WASHINGTON -- The natives on the Republican right are restless again.
The failure of the GOP to make inroads on Democratic congressional strength in the midterm elections is being laid at the feet of President Bush by the party's far righties, who never had much use for him anyway. They are talking hopefully of a challenge to his renomination in 1992, but with one notable drawback -- they don't seem to have a serious candidate to run against him.
The one name getting the most circulation in these rather cramped quarters is one of the 1988 presidential campaign's biggest busts -- former Delaware Gov. Pete DuPont. DuPont, who like Bush was regarded as a flaming moderate when he was in the House, also like Bush found right-wing religion under the archbishopric of Ronald Reagan and became a true believer.
As Craig Shirley, deputy chairman of the American Conservative Union, notes, "The converts are the greatest zealots of all." But for all his new-founded conservatism, Shirley says, DuPont may not be the ideal candidate to bid for the votes of blue-collar Reaganites, a segment the right wing fears Bush is blowing with his flip-flop on taxes, which now might be called his flip-flop-flip. "DuPont has a cultural problem," Shirley says, "stemming from the fact his last name is DuPont and his first is Pierre," although he does make an effort to cope by going by the name Pete.
Other names being heard from the far right include full-time columnist Pat Buchanan, part-time columnist Jeane Kirkpatrick, retiring Sen. Bill Armstrong of Colorado and that other 1988 bust, Pat Robertson. When Shirley is asked whether he takes Buchanan seriously, he replies: "You mean as a commentator and analyst? Yes, I take him seriously."
Shirley and others on the right agree that the fact Buchanan has never run for public office is a strike against him, while noting that the speculation that he might be one doesn't hurt the circulation of his column or his considerable lecture fees.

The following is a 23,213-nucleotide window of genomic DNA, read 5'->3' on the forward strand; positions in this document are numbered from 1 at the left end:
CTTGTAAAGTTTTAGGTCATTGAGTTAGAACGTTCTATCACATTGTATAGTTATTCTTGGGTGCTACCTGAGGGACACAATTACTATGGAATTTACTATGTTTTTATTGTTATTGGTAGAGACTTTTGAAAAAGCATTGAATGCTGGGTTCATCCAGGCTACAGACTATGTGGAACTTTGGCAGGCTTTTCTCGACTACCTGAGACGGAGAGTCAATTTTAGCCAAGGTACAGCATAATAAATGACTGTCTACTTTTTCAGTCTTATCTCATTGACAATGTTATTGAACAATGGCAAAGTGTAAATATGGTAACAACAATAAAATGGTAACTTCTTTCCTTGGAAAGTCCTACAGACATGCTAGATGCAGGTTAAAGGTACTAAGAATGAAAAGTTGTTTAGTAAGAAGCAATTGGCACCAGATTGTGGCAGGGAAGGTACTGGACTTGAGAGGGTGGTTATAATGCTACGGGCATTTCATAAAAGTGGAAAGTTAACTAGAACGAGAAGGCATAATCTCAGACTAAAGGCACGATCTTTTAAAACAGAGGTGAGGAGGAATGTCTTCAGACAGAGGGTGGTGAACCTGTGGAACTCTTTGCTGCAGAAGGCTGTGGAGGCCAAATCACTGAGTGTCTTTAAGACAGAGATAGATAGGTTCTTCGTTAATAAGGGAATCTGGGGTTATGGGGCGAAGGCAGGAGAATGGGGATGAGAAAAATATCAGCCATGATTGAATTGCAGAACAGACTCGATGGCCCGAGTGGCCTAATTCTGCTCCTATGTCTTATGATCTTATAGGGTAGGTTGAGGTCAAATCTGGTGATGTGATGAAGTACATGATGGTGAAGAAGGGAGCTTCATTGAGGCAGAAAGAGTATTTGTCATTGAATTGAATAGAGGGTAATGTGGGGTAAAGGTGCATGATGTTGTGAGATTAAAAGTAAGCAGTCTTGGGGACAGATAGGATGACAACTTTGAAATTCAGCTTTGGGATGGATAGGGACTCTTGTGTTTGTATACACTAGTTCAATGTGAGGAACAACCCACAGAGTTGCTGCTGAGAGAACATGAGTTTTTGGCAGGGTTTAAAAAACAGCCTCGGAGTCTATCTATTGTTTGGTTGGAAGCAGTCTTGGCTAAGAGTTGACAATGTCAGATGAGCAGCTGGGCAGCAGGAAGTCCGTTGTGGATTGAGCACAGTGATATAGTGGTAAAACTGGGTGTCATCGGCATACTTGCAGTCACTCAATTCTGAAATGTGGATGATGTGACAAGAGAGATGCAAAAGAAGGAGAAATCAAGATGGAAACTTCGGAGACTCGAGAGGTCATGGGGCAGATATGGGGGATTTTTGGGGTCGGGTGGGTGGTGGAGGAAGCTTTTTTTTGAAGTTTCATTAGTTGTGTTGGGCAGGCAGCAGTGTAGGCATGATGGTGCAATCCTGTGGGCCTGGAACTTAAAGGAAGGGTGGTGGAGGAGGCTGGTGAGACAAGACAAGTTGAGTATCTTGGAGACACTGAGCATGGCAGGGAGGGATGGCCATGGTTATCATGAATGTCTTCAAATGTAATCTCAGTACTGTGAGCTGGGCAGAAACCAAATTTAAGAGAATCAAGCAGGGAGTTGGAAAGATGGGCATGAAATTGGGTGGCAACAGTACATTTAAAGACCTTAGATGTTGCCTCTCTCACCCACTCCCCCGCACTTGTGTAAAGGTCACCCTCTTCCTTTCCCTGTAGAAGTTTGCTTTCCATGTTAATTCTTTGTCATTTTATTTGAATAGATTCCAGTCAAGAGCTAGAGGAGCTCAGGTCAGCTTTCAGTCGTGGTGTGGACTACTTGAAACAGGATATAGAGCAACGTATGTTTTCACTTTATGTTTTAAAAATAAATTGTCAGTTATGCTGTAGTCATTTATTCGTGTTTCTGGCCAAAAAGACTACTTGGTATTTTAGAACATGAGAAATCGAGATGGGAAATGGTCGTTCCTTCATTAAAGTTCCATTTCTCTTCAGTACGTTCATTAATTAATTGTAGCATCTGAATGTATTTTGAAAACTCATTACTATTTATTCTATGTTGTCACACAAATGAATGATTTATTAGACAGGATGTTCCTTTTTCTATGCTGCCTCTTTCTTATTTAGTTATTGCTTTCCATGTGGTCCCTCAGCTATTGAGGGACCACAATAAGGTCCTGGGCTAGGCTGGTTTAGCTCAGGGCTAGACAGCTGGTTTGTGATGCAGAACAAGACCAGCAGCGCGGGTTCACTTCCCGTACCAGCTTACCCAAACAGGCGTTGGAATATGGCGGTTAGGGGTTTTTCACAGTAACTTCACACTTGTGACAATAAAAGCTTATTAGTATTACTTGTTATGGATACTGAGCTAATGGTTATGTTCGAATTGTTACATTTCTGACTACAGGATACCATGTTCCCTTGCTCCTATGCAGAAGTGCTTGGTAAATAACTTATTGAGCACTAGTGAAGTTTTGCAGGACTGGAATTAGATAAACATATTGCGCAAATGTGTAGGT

Richard Viguerie, the far right direct-mail wizard who has always considered Bush an interloper in conservative ranks, says he would like to see Buchanan challenge the president in 1992 because "he may or may not prevail, but if he then runs in 1996 he will be a major player." Viguerie says he and friends are talking once again "about building a movement and electing a [true] conservative to govern, and I wouldn't be surprised if there weren't more than one conservative candidate in 1992." He notes that in a recent issue of Human Events, one of the bibles on the starboard side of politics, DuPont was favorably mentioned, but DuPont's Washington experience as a congressman bothers him, Viguerie says. "After Nixon, Ford and Bush, people who come from the Washington establishment are not for us conservatives," he says.
In any event, Viguerie says, the identity of a Republican challenger to Bush "is not something conservatives should be talking about to the press. We don't need the press to build up people," he says, and when the time comes, the right wing will be able to accomplish that task by way of direct mail and other new political communications methods developed by that segment of the party.
With Bush's original switch on his no-new-taxes pledge, Viguerie says, "I could see somebody running just on taxes exclusively." The same notion has struck Howard Phillips, head of the Conservative Caucus and another of the perennial far right. He is trying to form a taxpayers party that would rule out "any and all federal expenditures which are not specifically authorized in the U.S. Constitution," and possibly run a presidential candidate in 1992. He says he has "a much higher opinion of Governor DuPont than I did before 1988," but he's not committing himself to anyone yet.
Still another far-right player, Don Devine, suggests that David Duke, the Louisiana former Ku Klux Klanner, is likely to run for the publicity and as a vehicle for all the anti-Washington sentiment in the country and the anti-Bush sentiment on the far right.
To all this, Paul Weyrich, head of the conservative Free Congress Foundation, scoffs. "Republicans are monarchists at heart," he says. "No matter how much they dislike the king, they will stay with the king." He says the noise on the right always comes from the same people, and that's what it always amounts to -- just noise.
Columnists Germond and Witcover, members of The Evening Sun's staff, also appear in the Perspective section of The Sunday Sun.